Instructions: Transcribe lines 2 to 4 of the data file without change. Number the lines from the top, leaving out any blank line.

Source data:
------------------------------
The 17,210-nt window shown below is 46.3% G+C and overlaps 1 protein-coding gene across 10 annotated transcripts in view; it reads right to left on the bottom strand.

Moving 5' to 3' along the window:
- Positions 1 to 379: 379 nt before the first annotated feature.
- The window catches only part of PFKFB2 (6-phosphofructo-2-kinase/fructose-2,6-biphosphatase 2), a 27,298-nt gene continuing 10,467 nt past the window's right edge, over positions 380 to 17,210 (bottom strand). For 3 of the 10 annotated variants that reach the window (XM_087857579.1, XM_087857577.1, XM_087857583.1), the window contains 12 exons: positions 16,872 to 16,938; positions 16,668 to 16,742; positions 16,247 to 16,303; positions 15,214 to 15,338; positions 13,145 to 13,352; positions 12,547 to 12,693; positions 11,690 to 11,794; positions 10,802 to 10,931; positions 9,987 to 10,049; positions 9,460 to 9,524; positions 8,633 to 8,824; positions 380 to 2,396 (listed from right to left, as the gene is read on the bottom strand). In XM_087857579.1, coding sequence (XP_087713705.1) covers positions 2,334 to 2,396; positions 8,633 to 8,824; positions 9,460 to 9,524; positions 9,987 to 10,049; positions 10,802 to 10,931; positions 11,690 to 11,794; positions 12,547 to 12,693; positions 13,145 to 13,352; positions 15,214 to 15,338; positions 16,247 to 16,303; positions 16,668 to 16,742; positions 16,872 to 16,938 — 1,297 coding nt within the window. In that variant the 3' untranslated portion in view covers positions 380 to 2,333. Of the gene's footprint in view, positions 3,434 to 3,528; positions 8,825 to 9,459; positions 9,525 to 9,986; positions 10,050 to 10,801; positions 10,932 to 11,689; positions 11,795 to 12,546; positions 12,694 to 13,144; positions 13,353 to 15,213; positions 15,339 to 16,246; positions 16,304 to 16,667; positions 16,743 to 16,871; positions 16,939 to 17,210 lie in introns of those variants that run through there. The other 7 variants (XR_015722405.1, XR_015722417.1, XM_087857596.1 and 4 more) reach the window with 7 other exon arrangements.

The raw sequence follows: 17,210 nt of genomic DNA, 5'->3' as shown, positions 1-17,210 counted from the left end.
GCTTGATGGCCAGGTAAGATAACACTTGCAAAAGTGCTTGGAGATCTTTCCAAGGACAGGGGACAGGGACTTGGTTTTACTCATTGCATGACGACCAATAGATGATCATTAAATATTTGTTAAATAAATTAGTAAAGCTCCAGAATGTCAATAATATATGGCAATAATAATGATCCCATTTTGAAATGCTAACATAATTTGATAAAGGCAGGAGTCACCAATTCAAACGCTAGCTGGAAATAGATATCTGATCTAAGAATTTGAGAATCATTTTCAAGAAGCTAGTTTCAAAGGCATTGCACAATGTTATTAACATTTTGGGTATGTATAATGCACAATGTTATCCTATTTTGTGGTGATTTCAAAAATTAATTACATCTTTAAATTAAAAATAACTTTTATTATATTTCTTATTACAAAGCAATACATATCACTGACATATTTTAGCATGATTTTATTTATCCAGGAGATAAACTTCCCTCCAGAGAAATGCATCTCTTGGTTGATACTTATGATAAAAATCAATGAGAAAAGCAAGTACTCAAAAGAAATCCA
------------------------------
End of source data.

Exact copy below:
Moving 5' to 3' along the window:
- Positions 1 to 379: 379 nt before the first annotated feature.
- The window catches only part of PFKFB2 (6-phosphofructo-2-kinase/fructose-2,6-biphosphatase 2), a 27,298-nt gene continuing 10,467 nt past the window's right edge, over positions 380 to 17,210 (bottom strand). For 3 of the 10 annotated variants that reach the window (XM_087857579.1, XM_087857577.1, XM_087857583.1), the window contains 12 exons: positions 16,872 to 16,938; positions 16,668 to 16,742; positions 16,247 to 16,303; positions 15,214 to 15,338; positions 13,145 to 13,352; positions 12,547 to 12,693; positions 11,690 to 11,794; positions 10,802 to 10,931; positions 9,987 to 10,049; positions 9,460 to 9,524; positions 8,633 to 8,824; positions 380 to 2,396 (listed from right to left, as the gene is read on the bottom strand). In XM_087857579.1, coding sequence (XP_087713705.1) covers positions 2,334 to 2,396; positions 8,633 to 8,824; positions 9,460 to 9,524; positions 9,987 to 10,049; positions 10,802 to 10,931; positions 11,690 to 11,794; positions 12,547 to 12,693; positions 13,145 to 13,352; positions 15,214 to 15,338; positions 16,247 to 16,303; positions 16,668 to 16,742; positions 16,872 to 16,938 — 1,297 coding nt within the window. In that variant the 3' untranslated portion in view covers positions 380 to 2,333. Of the gene's footprint in view, positions 3,434 to 3,528; positions 8,825 to 9,459; positions 9,525 to 9,986; positions 10,050 to 10,801; positions 10,932 to 11,689; positions 11,795 to 12,546; positions 12,694 to 13,144; positions 13,353 to 15,213; positions 15,339 to 16,246; positions 16,304 to 16,667; positions 16,743 to 16,871; positions 16,939 to 17,210 lie in introns of those variants that run through there. The other 7 variants (XR_015722405.1, XR_015722417.1, XM_087857596.1 and 4 more) reach the window with 7 other exon arrangements.